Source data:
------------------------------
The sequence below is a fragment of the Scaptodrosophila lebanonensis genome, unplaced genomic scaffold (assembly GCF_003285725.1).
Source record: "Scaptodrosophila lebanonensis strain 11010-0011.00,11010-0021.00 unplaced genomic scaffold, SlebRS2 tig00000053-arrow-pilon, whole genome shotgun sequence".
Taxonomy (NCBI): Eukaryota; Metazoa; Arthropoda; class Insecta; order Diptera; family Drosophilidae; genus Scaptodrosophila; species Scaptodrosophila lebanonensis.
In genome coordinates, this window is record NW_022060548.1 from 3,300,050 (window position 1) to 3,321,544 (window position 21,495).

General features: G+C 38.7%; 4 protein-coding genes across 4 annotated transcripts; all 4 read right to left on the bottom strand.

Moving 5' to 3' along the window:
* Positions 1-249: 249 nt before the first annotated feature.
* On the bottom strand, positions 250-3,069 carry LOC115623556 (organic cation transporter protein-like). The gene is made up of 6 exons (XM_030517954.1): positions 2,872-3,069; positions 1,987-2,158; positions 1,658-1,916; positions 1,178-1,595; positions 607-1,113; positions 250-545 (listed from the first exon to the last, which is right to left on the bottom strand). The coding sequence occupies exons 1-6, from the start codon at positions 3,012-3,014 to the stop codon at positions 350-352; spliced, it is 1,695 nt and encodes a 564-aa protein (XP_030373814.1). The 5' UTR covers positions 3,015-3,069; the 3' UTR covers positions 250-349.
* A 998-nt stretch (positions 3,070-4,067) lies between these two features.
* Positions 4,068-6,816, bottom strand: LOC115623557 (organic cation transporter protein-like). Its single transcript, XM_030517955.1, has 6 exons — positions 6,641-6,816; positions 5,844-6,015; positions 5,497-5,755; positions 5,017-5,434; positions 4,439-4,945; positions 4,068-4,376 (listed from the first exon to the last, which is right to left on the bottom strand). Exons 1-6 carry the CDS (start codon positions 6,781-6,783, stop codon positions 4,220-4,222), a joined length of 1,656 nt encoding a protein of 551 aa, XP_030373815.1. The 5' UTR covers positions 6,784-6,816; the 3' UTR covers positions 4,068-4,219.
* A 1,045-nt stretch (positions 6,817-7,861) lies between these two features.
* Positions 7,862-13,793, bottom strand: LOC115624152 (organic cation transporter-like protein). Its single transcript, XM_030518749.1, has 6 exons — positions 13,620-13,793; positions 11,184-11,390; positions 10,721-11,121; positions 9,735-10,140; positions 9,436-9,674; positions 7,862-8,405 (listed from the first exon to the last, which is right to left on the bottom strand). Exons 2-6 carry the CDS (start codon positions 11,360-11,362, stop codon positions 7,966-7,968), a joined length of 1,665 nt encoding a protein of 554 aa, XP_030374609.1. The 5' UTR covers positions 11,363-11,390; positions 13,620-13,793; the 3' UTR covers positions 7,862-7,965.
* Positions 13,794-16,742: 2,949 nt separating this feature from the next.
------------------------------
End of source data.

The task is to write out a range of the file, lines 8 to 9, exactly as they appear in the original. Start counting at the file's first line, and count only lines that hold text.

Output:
* On the bottom strand, positions 250-3,069 carry LOC115623556 (organic cation transporter protein-like). The gene is made up of 6 exons (XM_030517954.1): positions 2,872-3,069; positions 1,987-2,158; positions 1,658-1,916; positions 1,178-1,595; positions 607-1,113; positions 250-545 (listed from the first exon to the last, which is right to left on the bottom strand). The coding sequence occupies exons 1-6, from the start codon at positions 3,012-3,014 to the stop codon at positions 350-352; spliced, it is 1,695 nt and encodes a 564-aa protein (XP_030373814.1). The 5' UTR covers positions 3,015-3,069; the 3' UTR covers positions 250-349.
* A 998-nt stretch (positions 3,070-4,067) lies between these two features.